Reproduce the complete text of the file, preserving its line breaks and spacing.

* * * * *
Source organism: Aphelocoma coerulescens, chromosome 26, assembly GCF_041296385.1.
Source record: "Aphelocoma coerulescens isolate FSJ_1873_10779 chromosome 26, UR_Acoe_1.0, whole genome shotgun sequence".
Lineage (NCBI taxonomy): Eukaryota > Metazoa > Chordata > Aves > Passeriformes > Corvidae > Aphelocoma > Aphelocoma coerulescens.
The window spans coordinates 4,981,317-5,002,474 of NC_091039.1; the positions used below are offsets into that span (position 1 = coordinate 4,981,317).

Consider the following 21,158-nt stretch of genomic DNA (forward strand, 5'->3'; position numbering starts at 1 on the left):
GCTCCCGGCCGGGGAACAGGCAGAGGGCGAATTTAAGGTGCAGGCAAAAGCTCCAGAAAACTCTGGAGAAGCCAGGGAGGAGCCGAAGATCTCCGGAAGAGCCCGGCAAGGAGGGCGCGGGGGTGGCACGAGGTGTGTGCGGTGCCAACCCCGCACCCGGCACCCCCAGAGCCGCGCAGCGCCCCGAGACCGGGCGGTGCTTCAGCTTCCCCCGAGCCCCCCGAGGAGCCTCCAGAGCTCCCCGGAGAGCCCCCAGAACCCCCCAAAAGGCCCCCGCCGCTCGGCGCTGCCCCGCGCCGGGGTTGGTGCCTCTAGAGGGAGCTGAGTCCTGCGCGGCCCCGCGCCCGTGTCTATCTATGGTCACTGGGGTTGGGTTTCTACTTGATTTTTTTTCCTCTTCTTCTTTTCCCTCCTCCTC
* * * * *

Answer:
Source organism: Aphelocoma coerulescens, chromosome 26, assembly GCF_041296385.1.
Source record: "Aphelocoma coerulescens isolate FSJ_1873_10779 chromosome 26, UR_Acoe_1.0, whole genome shotgun sequence".
Lineage (NCBI taxonomy): Eukaryota > Metazoa > Chordata > Aves > Passeriformes > Corvidae > Aphelocoma > Aphelocoma coerulescens.
The window spans coordinates 4,981,317-5,002,474 of NC_091039.1; the positions used below are offsets into that span (position 1 = coordinate 4,981,317).

Consider the following 21,158-nt stretch of genomic DNA (forward strand, 5'->3'; position numbering starts at 1 on the left):
GCTCCCGGCCGGGGAACAGGCAGAGGGCGAATTTAAGGTGCAGGCAAAAGCTCCAGAAAACTCTGGAGAAGCCAGGGAGGAGCCGAAGATCTCCGGAAGAGCCCGGCAAGGAGGGCGCGGGGGTGGCACGAGGTGTGTGCGGTGCCAACCCCGCACCCGGCACCCCCAGAGCCGCGCAGCGCCCCGAGACCGGGCGGTGCTTCAGCTTCCCCCGAGCCCCCCGAGGAGCCTCCAGAGCTCCCCGGAGAGCCCCCAGAACCCCCCAAAAGGCCCCCGCCGCTCGGCGCTGCCCCGCGCCGGGGTTGGTGCCTCTAGAGGGAGCTGAGTCCTGCGCGGCCCCGCGCCCGTGTCTATCTATGGTCACTGGGGTTGGGTTTCTACTTGATTTTTTTTCCTCTTCTTCTTTTCCCTCCTCCTC